Search
  • Sarah Raad

Aloneness

“‘Unless I see the nail marks in His hands and put my finger where the nails were, and put my hand into His side, I will not believe.’” (John 20:25).

The Incredulity of Saint Thomas (Guercino)

My children are getting older. When you combine this fact with all the various restrictions caused by the latest lockdown of the COVID-19 pandemic, and my knowledge that they will have to travel to and from school next year – for the first time – using public transport, it is apparent that some things necessarily must change.


You see, sometimes – over the last few weeks of the lockdown – we have needed things from the supermarket and with all the rules and regulations I honestly was not sure whether I was able to take children the age of my children with me to get those things or not... And so it was that only once or twice – when things were desperate towards the end of the latest lockdown – I ran up to the supermarket for a few minutes and left my children at home alone.


This was a good thing for my children and for me – because it taught them to become a little more independent, but just as learning anything new is uncomfortable, this was uncomfortable too…


For my eldest child, this independence was the world’s best treat because he will be in high school in a few short months, and he has been craving his independence. For his younger brother – who is only about a year younger than he is – this was a terrible problem because he hates being left alone and he worries about every possible problem. But for their baby sister, it mattered neither one way or another that they were left home alone, because she knew that she would be able to rely on her big brothers for everything that she needed anyway.

I have been reflecting on this growing up and this growing independence of my children as I reflect on our relationship with God…

You see, the more I read the more I realise that so many of the great Saints spoke of experiencing periods of spiritual dryness during certain times of their life. Saint Mother Teresa of Calcutta, Saint Damien of Molokai and Saint Maria Faustina Kowalski expressed that during periods of time they felt a sense of aloneness, a dryness and separateness from God and an inability to pray.


I have been thinking of this feeling of aloneness expressed by such Saints as these… You see, if ever a soul feels alone and separate from God that feeling of aloneness is according to His Holy Will… Accordingly, as we know that God – who is PERFECT goodness – brings everything (including feelings of aloneness) to the GOOD!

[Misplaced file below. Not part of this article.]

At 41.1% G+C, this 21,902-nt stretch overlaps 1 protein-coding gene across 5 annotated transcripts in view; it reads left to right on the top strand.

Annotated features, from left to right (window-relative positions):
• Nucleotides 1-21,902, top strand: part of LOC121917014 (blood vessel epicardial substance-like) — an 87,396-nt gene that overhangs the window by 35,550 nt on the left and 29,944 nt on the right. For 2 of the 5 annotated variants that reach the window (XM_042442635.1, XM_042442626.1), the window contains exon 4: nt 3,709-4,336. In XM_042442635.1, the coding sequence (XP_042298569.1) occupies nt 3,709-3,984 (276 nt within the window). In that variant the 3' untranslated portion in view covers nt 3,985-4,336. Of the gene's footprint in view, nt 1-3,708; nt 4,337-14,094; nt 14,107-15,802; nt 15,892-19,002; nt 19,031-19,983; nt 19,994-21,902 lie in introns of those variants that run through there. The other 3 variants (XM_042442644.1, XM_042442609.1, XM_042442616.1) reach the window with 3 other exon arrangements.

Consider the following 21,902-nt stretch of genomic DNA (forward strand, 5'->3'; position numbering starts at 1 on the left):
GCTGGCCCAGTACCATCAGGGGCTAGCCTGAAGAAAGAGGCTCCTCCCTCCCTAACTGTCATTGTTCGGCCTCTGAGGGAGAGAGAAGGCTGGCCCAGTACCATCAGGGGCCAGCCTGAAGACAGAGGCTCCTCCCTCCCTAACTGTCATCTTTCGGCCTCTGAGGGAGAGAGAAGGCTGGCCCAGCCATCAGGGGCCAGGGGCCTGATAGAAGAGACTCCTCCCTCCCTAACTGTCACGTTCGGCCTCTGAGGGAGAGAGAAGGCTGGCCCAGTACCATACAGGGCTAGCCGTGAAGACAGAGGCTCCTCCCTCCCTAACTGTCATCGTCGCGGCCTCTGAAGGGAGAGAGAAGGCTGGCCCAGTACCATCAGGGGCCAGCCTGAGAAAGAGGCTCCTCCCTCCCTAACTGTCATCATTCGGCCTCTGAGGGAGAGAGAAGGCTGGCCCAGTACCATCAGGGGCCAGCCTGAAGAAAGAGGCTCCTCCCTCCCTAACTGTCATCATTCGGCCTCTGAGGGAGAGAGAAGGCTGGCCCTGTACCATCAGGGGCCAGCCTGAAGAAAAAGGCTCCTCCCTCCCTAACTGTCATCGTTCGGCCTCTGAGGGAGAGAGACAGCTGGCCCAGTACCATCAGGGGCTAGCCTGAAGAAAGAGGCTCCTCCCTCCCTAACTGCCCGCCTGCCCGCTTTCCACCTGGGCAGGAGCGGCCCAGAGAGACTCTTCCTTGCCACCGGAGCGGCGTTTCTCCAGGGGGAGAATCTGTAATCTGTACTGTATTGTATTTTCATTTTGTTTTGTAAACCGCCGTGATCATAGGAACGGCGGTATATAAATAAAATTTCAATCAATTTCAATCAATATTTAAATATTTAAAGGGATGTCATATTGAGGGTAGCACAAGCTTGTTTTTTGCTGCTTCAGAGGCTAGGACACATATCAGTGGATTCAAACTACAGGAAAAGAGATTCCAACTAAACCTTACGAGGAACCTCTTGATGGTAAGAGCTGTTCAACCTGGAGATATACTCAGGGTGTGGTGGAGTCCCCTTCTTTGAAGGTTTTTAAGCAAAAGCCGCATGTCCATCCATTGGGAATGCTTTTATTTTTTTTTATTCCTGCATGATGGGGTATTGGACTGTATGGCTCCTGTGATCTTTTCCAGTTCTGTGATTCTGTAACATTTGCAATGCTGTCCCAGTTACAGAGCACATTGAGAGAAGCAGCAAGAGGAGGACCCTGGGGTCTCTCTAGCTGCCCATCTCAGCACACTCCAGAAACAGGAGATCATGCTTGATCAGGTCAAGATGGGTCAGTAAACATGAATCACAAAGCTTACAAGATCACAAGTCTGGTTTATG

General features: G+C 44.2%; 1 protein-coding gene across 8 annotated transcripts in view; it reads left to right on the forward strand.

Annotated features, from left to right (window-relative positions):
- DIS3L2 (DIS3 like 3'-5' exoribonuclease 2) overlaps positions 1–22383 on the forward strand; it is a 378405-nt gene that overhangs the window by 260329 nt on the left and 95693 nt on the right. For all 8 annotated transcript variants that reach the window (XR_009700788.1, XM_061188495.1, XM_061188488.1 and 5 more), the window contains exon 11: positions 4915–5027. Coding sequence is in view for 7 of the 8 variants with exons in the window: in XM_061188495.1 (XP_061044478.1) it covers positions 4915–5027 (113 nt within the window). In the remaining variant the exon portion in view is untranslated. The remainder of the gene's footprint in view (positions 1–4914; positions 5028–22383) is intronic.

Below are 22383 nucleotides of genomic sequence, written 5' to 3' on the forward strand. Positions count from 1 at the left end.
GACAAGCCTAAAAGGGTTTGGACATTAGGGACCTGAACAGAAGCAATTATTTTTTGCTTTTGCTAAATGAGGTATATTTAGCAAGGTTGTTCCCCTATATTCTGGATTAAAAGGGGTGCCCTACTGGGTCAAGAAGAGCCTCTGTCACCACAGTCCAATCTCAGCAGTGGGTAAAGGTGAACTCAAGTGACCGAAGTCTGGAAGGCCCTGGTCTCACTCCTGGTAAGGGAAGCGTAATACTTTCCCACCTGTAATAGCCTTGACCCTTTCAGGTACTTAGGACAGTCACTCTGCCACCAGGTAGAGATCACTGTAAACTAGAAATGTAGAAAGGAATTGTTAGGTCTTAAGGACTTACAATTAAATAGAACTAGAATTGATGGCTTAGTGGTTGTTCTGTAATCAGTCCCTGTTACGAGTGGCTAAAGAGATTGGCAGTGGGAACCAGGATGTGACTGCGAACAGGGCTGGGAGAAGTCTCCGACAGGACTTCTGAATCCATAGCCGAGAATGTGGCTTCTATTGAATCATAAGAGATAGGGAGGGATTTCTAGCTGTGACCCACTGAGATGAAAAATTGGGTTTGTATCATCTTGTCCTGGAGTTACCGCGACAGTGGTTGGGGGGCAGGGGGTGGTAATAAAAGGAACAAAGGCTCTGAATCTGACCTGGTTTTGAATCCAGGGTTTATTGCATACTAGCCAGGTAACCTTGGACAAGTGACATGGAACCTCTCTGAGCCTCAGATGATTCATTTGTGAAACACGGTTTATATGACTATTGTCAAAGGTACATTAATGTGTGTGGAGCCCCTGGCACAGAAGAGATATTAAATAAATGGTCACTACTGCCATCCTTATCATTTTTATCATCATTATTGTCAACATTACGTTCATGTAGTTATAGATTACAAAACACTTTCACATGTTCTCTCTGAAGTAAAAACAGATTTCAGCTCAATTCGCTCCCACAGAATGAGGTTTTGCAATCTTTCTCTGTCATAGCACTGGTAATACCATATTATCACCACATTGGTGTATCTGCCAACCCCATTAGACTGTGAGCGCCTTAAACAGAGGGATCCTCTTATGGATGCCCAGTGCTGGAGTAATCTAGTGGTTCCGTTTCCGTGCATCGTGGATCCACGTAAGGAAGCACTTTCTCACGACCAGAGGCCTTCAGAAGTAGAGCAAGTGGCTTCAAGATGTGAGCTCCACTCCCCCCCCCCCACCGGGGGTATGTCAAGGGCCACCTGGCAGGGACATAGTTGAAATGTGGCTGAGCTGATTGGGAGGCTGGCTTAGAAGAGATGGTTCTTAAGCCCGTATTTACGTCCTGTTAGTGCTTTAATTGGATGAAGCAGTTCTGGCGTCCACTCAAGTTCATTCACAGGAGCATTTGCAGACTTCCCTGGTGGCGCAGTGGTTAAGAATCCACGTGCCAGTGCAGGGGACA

And so, it was with this thought in mind that I reflected upon the reaction of each of my children when I left them alone for a very short time during the lockdown…


After all, Saint Faustina wrote in her Diary 872...


"During the Holy Hour, the Lord allowed me to taste His Passion. I shared in the bitterness of the suffering that filled His soul to overflowing. Jesus gave me to understand how a soul should be faithful to prayer despite torments, dryness and temptations; because often times the realisation of God’s great plans depends mainly on such prayer. If we do not persevere in such prayer, we frustrate what the Lord wanted to do through us or within us. Let every soul remember these words: “And being in anguish, He prayed longer.” I always prolong such prayer as much as is in my power and in conformity with my duty."


And so my children made me think of souls...


You see, my eldest son’s reaction was that of a soul who is confident in the love of the Father. Such souls understand that though God may at times feel far away from them, He is always with them. Saint Faustina wrote many times in her Diary of Christ’s words to her after such feelings of aloneness... Invariably Christ told her that she was not alone and that He remained with her at all times – despite any feelings she might have had to the contrary…


And then there is my second son. For his reaction to my leaving is like that of the souls who are subject to temptations of the Evil One. Those souls are at times convinced that God is very far away from them. They struggle to believe that God is with them or is looking after them if they cannot feel His Holy presence inside their own soul. In this way such souls are like Saint Thomas the apostle, who needed to put his hands into Christ’s wounds to believe in the Risen Lord. “So the other disciples told him, ‘We have seen the Lord!’ But he said to them, ‘Unless I see the nail marks in His hands and put my finger where the nails were, and put my hand into His side, I will not believe.’” (John 20:25). And Saint Thomas did not do this because he was a terrible person. He did it because he was afraid. He loved the Lord his God with all his heart and mind and soul and could not bear the thought of losing Him a second time. He wanted proof before he gave his heart again – for it would not recover from a second such loss…


And my youngest child – my daughter – her reaction reminds me a lot of my soul. She does not worry too much about trying to figure it out for herself. Instead, she relies on the direction of the Holy Father – the Pope – and of the cardinals, archbishops, bishops and priests. For such are simple souls and we understand that we are called to follow – not to lead... And so, such souls as mine, are happy to look to the example of the Saints. For we understand that we are not the magnificent chosen few who will achieve thrones of glory in Heaven. Such souls as mine are the ordinary little daisies in the entryway of Paradise.


It is our purpose to marvel at the glories of the magnificent chosen ones, and in this way – even such a soul as mine – can please the Lord…


For with prayer, I stand on Holy Ground where everything is clear. Here. At the Foot of the Cross.

21 views0 comments

Recent Posts

See All